First, I’m an idiot. Dad was born in 1940, not 1941 as I typed in my earlier post. I’ve changed the title, but it’s one of those silly things where I typed it, stared at it because something seemed wrong, but could never figure out just what it was. Anyway, it’s now on Facebook and Twitter as both 1941 and 1940. 31 July 1940 is his correct birthdate. Sheesh. You’d think I’d know.
Anyway, I’m fascinated to read these two obituaries, one from Larksfield Place where he and mom have lived the past couple of years: http://kotn.org/John-Obit-Larksfield.pdf. It includes the official obituary in the newspaper. Hit me up sometime if you want to know the whole story just how Harry Bear’s logic class helped introduce mom and dad. At least the whole story as they have told me 🙂
The other was written by people at the Kansas State Library: http://kslib.info/Blog.aspx?IID=357#item. This one is especially interesting because it’s a view from people I don’t really know about my dad. Also, I knew my parents got various awards, but it was never something they talked about so I had no idea about these awards that are listed.
I knew about his precedent-shattering time working between Boeing and the State Library. Not only was he the first they extended for a second year, but clearly the first they extended for a third year. Not too shabby.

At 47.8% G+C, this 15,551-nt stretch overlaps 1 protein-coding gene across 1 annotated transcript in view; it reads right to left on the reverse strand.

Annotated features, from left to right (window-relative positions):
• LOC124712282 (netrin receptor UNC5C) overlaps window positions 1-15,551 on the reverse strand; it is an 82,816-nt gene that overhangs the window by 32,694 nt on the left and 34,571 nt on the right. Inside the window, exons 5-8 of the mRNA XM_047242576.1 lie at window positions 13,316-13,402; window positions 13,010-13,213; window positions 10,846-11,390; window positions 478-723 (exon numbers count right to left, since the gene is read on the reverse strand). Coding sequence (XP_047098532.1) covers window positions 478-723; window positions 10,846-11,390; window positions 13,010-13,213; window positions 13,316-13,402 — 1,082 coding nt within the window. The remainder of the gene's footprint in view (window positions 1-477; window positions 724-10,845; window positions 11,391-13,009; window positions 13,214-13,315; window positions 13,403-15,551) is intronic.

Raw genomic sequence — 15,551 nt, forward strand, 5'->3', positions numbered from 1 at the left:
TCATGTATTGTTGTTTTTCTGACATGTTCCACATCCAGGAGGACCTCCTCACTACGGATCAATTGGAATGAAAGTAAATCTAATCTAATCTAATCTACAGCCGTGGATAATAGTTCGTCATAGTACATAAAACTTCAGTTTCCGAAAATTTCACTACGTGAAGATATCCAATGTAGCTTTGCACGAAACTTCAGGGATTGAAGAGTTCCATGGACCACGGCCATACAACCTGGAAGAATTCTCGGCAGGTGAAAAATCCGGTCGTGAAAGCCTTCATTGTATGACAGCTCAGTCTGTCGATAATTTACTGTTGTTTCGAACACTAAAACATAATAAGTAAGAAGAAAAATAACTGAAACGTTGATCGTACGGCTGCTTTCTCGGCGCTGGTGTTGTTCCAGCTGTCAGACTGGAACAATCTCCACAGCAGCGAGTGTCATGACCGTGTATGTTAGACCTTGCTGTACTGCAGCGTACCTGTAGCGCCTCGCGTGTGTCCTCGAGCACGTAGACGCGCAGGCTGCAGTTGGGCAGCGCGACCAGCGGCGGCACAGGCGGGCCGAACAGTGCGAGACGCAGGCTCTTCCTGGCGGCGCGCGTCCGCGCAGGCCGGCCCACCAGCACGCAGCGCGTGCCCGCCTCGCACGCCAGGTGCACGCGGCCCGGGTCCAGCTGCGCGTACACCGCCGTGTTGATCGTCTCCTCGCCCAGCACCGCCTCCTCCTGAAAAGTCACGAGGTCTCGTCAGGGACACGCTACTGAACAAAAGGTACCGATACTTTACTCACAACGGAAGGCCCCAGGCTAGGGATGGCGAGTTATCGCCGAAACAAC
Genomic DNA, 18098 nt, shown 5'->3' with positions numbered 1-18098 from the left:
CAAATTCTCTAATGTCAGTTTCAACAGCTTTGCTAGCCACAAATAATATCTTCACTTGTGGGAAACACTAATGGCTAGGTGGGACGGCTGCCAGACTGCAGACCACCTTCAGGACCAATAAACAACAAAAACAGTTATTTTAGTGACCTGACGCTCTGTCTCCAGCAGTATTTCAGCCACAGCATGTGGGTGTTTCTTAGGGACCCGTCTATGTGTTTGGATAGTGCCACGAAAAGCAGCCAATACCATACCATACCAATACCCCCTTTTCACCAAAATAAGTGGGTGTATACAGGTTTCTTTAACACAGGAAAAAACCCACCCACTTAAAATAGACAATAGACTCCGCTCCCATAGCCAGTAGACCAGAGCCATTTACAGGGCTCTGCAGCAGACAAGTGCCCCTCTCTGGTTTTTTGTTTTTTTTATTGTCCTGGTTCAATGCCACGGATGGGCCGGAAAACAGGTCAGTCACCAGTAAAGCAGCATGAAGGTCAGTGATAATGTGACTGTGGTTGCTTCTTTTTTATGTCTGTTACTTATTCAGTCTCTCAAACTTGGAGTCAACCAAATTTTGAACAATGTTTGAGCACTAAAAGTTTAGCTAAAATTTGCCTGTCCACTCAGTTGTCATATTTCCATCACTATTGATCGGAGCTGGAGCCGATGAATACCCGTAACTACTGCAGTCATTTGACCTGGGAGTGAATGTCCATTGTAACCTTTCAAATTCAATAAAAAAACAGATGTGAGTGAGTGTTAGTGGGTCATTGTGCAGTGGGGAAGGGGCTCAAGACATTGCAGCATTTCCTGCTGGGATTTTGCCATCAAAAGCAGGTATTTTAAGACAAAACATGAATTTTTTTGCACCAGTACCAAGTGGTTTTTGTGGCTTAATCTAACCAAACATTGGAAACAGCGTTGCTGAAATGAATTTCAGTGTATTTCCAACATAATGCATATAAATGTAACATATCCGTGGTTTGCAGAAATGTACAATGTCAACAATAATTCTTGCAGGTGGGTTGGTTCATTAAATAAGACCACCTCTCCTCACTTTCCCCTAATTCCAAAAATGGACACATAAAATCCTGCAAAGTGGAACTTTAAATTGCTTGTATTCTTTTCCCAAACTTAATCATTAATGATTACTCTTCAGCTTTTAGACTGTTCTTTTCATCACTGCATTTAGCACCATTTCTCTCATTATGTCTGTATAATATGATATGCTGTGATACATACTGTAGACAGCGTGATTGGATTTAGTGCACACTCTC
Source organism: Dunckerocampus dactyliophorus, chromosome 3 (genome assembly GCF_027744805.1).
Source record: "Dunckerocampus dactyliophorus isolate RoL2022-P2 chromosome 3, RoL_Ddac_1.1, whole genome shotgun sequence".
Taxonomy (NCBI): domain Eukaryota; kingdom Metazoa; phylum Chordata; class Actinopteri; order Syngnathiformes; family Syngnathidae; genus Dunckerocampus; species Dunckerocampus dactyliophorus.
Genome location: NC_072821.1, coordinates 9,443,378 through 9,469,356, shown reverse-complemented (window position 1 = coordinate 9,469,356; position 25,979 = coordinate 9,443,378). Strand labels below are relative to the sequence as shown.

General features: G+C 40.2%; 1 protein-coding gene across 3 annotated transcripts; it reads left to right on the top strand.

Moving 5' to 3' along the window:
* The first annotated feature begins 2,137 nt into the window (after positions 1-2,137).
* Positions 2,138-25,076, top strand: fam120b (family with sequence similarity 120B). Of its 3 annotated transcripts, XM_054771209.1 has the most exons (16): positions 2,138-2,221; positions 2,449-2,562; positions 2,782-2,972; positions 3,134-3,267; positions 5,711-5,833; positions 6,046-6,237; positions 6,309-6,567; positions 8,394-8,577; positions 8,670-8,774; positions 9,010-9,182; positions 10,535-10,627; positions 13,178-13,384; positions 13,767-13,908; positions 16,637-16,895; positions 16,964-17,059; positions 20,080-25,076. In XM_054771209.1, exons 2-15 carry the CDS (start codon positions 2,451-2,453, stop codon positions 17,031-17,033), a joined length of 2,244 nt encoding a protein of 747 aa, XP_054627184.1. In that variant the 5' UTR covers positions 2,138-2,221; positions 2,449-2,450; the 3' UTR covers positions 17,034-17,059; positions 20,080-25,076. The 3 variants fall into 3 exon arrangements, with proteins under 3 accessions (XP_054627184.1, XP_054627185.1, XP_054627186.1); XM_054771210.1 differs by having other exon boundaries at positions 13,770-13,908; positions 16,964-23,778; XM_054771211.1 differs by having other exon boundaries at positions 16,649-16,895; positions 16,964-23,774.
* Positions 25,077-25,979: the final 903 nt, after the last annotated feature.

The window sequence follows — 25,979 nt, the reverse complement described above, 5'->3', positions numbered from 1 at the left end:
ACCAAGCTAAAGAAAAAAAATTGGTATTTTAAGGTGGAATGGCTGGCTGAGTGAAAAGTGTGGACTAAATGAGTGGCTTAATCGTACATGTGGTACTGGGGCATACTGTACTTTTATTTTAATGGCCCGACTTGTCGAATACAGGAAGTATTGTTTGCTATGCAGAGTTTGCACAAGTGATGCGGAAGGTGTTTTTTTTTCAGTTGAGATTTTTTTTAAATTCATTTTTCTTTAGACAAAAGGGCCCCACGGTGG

Perhaps the most frustrating thing about my dad’s life is that not long after ending that collaboration between Boeing and the State Library, he suffered a stroke and lost much of his short-term memory. Basically, he never got to really appreciate his retirement. Never got to travel much more after that. Never got to try all the chicken fried steaks and coconut cream pies. Never got to finally rate restaurants by shirt stains.
He never stopped smiling, though, in part because his dad had been such a grump about losing some of his mental faculties, and in part because he was a good guy. Despite that, it was frustrating, because he’d ask the same question over and over because he could never remember the answer. Wasn’t his fault, but my mom had the patience of a saint to answer over and over.
And I never really got to argue with him after he retired. When I grew up, we’d argue over all sorts of things. In this case, argue like Monty Python’s Argument Clinic, where we’d have to defend a point, even if we didn’t really believe it.
It’s still a little surreal, in part because I’ve been out of the house for 30+ years. He’s not really been in my day-to-day life, so as I’m on this trip to ChattaCon and Birka, I hardly miss him as he wouldn’t have been involved anyway. However, as the times come where he would have been around, I suspect it’ll hit even harder. We’ll see.